Transgender Swimmer Sparks Heated Argument At NCAA Championship


Kay Smythe News and Commentary Writer
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Two audience members at Thursday’s NCAA Women’s 500 Free Prelims got into a heated debate about the impact that allowing men to compete in women’s sports is having on biological females and our place in society.

University of Pennsylvania transgender swimmer Lia Thomas was competing against biological females in the NCAA Women’s Championship when the conversation between the two attendees started. In a video posted to Twitter, a British woman asked a young man wearing a face mask “So you’re saying that his body is the same as the girls in the pool?”

The masked man responded, “every body is different.”

“No, no. So, you’re saying he doesn’t have male organs?” she continued. The man in the mask said that the British woman was “twisting words” and couldn’t, or wouldn’t answer her question.

“I’m a woman; that is not a woman,” the woman continued as the man talked over her. “Do you have ovaries?” she asked, as the masked man kept repeating, “Can I ask you a question?” until the woman said, “yeah, go on then.”

“Are you a biologist?” He asked.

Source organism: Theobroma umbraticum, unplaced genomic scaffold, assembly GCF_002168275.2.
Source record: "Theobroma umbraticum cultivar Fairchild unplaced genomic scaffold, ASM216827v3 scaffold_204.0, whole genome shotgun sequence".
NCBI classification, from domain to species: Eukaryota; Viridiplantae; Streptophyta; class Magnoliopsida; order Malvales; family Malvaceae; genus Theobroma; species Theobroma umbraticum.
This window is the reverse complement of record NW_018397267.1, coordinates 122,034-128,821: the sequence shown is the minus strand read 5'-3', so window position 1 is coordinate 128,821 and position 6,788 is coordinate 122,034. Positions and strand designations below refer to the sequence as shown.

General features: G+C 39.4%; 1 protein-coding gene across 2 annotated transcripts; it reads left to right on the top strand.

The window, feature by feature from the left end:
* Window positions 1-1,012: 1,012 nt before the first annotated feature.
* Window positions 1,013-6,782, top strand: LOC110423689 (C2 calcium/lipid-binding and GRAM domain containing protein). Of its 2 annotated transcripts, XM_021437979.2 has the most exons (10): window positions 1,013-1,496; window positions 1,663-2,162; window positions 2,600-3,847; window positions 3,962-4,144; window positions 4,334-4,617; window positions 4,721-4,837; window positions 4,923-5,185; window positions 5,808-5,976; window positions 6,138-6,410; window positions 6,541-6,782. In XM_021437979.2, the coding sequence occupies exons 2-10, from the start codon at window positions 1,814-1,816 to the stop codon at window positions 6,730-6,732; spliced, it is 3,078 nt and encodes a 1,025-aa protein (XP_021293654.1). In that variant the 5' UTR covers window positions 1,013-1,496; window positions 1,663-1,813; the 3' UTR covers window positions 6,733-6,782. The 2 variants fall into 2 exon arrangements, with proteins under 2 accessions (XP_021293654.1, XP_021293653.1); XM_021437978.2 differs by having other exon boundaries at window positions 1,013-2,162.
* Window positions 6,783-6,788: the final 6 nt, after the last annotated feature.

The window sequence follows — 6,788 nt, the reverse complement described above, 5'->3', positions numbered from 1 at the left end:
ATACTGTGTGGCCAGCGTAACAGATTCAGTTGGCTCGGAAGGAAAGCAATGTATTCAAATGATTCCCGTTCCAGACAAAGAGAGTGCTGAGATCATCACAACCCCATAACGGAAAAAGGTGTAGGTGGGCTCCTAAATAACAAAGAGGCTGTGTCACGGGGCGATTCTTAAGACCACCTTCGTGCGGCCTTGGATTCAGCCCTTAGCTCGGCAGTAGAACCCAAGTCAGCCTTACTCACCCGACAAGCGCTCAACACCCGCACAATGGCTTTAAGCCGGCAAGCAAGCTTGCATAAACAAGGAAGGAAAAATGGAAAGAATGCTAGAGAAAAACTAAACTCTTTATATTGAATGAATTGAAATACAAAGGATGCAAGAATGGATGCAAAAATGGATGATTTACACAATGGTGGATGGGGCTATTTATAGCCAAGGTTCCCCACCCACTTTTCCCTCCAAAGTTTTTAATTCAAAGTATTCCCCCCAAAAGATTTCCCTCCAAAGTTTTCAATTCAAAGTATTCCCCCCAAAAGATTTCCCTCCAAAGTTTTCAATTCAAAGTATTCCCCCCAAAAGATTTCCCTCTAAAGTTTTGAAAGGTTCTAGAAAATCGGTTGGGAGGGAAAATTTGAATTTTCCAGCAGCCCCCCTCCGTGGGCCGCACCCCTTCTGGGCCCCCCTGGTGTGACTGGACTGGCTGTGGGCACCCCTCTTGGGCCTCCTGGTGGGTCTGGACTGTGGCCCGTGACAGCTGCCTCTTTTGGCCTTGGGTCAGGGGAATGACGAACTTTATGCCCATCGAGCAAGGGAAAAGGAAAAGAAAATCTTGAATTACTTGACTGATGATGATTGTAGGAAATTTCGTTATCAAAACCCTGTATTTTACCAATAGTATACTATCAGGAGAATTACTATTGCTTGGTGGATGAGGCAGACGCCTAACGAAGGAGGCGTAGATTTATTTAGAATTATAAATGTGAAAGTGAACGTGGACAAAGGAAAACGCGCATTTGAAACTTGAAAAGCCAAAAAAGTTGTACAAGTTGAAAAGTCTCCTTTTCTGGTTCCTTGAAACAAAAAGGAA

“Oh my god, don’t be ridiculous. I’m not a vet, but I know what a dog is. You rely on stupid arguments because you don’t have an argument,” she responded to the man, “I’m not an astrophysicist, but I know what space is.”

“Yeah, but that doesn’t mean you know how space works. I’m happy to have a real conversation if you want one,” the masked man said with a particular degree of passive aggression.

“If you don’t think this is going to destroy women’s sports, if this is alright with you, then I’m sorry, but it’s insane. It’s absolutely insane.” The woman concluded with the type of aggression that can only be attributed to watching less than 100 years of female empowerment and equality dissipate before our very eyes, something that very few progressive men have any respect or understanding for.

University of Virginia’s biological female Emma Weyant finished second to Thomas in the 500 freestyle with a final time of 4:34:99, according to USA Today. OutKick argued that Weyant had been cheated out of her national championship by Thomas.